Ever wonder why the image you pulled from your website doesn’t look good in print? It all comes down to correct image resolution. To ensure your printed images look clear and crisp, your image resolution should be at least 300 dots per inch (DPI) at the final output size. Low Resolution vs. High Resolution Caution: You cannot simply convert a low-resolution photo to a higher resolution by increasing the DPI in your imaging program. The printed result will be a blurry image. Resolution is also known as PPI or pixels per inch. It is a measurement of the number of squares (or pixels) of color information available in an inch of space. The more squares, the better the image quality. Below is an illustration of how the same image might appear at different pixel resolutions. Simply adjusting resolution won't help, it must be created and saved natively at the appropriate DPI.
CMYK (or process color) is the color mode used in commercial printing to create full-color graphics and images.
The process involves combining varying amounts of cyan (C), magenta (M), yellow (Y), and black (K - for “key”) ink to produce the full spectrum of color.
The other color mode you’re probably familiar with is RGB color. RGB uses three colors: red (R), green (G), and blue (B) to create a full-color effect.
For best results, when designing your artwork for print, start with CMYK color mode. This will help ensure your images and background colors look great from the start. Of course, you can create your artwork in RGB, but then it will have to be converted to CMYK after the fact.
While most colors translate pretty well from one color mode to the other, subtle color shifting is common when converting from RBG to CMYK (and vice versa), requiring some manual adjustments to get things just right.
For best printing results, keep these in mind:
Bleed Line: Artwork is extended to the solid, green line.
Cut Line: The orange line indicates the edge of the finished, printed document.
Safety Margin: Remember to not place text into the beyond the blue line because it could get cut off in the trimming process.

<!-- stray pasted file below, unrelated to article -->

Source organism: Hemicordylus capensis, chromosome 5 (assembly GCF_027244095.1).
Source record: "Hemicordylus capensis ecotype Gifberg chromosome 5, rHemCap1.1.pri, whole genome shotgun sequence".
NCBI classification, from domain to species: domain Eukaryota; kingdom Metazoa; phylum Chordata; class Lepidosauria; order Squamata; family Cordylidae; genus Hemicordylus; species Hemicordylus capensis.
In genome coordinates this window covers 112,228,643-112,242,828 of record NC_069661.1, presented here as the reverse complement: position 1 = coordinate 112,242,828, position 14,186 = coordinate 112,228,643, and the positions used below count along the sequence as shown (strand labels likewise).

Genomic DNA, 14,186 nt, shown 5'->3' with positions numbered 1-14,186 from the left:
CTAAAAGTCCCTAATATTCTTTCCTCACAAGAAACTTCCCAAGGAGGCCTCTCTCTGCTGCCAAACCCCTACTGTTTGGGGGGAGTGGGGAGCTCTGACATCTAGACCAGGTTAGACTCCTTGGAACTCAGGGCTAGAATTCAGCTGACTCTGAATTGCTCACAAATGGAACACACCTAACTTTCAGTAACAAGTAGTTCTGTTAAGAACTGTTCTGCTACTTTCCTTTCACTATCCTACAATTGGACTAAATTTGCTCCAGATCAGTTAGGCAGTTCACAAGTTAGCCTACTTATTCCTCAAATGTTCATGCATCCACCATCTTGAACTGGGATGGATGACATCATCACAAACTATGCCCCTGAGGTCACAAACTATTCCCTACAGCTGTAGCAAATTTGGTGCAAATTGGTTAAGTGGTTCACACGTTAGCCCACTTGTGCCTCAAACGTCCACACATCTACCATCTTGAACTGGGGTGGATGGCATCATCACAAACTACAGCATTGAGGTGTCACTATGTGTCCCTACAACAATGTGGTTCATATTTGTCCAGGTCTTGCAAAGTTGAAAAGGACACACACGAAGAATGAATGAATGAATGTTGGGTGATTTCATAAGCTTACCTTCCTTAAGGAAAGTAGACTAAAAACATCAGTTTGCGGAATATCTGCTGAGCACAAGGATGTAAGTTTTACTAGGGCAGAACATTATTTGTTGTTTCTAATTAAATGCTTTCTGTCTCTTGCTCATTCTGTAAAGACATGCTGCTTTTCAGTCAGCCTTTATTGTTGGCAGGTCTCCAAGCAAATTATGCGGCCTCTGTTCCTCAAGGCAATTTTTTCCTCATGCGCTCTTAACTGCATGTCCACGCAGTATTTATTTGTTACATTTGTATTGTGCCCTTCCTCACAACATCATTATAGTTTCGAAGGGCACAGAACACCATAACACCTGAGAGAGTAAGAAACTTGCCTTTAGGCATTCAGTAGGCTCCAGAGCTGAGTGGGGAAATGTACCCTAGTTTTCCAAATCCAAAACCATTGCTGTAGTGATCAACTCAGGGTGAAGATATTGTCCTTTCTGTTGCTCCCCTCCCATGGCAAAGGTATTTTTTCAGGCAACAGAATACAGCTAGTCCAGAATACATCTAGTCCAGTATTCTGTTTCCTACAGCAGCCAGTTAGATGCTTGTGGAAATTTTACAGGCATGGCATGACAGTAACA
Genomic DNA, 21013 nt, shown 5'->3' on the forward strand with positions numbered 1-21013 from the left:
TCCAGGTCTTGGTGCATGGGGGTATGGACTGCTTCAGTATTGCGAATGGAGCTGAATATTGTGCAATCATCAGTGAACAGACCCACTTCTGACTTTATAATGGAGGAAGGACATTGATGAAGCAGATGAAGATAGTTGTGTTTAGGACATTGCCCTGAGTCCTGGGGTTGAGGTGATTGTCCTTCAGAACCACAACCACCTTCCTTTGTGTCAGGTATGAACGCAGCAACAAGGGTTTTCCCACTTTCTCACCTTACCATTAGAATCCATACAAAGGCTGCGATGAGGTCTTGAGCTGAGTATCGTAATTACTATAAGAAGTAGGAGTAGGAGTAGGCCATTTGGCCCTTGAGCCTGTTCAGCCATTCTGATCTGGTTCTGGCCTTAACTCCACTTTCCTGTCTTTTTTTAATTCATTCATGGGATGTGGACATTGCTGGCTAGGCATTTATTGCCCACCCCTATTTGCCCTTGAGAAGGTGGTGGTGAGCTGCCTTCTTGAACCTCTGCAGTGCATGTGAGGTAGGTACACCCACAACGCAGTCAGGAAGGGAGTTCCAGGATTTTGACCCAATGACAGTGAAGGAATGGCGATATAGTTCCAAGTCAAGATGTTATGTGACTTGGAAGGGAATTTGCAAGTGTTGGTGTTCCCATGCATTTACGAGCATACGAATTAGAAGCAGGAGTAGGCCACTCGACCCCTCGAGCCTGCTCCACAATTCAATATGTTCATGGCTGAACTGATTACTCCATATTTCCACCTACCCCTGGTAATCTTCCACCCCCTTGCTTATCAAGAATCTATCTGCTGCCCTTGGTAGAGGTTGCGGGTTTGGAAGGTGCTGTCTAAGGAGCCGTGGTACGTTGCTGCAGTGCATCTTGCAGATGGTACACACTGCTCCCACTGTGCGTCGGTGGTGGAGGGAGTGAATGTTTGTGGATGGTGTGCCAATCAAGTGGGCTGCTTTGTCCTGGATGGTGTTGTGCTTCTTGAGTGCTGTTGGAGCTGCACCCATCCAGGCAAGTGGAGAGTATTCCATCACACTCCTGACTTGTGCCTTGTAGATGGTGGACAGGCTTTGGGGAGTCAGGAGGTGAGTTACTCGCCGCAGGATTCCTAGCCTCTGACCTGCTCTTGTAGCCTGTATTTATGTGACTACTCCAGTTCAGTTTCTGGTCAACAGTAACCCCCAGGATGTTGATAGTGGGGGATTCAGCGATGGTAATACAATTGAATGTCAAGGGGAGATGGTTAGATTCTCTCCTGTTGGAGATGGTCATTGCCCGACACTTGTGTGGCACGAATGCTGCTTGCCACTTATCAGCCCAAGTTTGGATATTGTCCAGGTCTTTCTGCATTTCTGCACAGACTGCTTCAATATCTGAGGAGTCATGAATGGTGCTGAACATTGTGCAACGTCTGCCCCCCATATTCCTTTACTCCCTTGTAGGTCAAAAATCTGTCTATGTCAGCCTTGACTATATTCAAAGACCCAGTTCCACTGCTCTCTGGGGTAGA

The actual edge of a trimmed piece can vary by as much as 1/16" from the planned edge of the page. A "bleed" area is used to compensate for this variation.
If your printed piece calls for a border along its edge, you will need to extend that border 1/8" beyond the outside cut line, in order to ensure that it prints properly. Otherwise, you might run into issues when the piece is cut to its finished size.
If your artwork contains vector-based graphics with transparency or other special effects, you’ll need to make sure to provide us with a copy of your files with flattened images and all fonts converted to outlines. Transparent, unflattened artwork and non-outlined fonts may not print properly, resulting in costly delays and reprints.
Dimaco is constantly investing in new technologies and training opportunities for team members.
Delivery times can depending on the size, scale, and scope of the project. Other things to keep in mind with mailing projects is the actual in hands date provided by the postal service. We work diligently to ensure timeliness and expedited deliveries for you. If you have a strict delivery date, make sure to let us know and we will do our best to deliver.
Ensure that the files are formatted as outlined above.
We can work with InDesign, Illustrator, and print ready Adobe PDF file formats.
Data files should be consistently formatted through all columns and rows.
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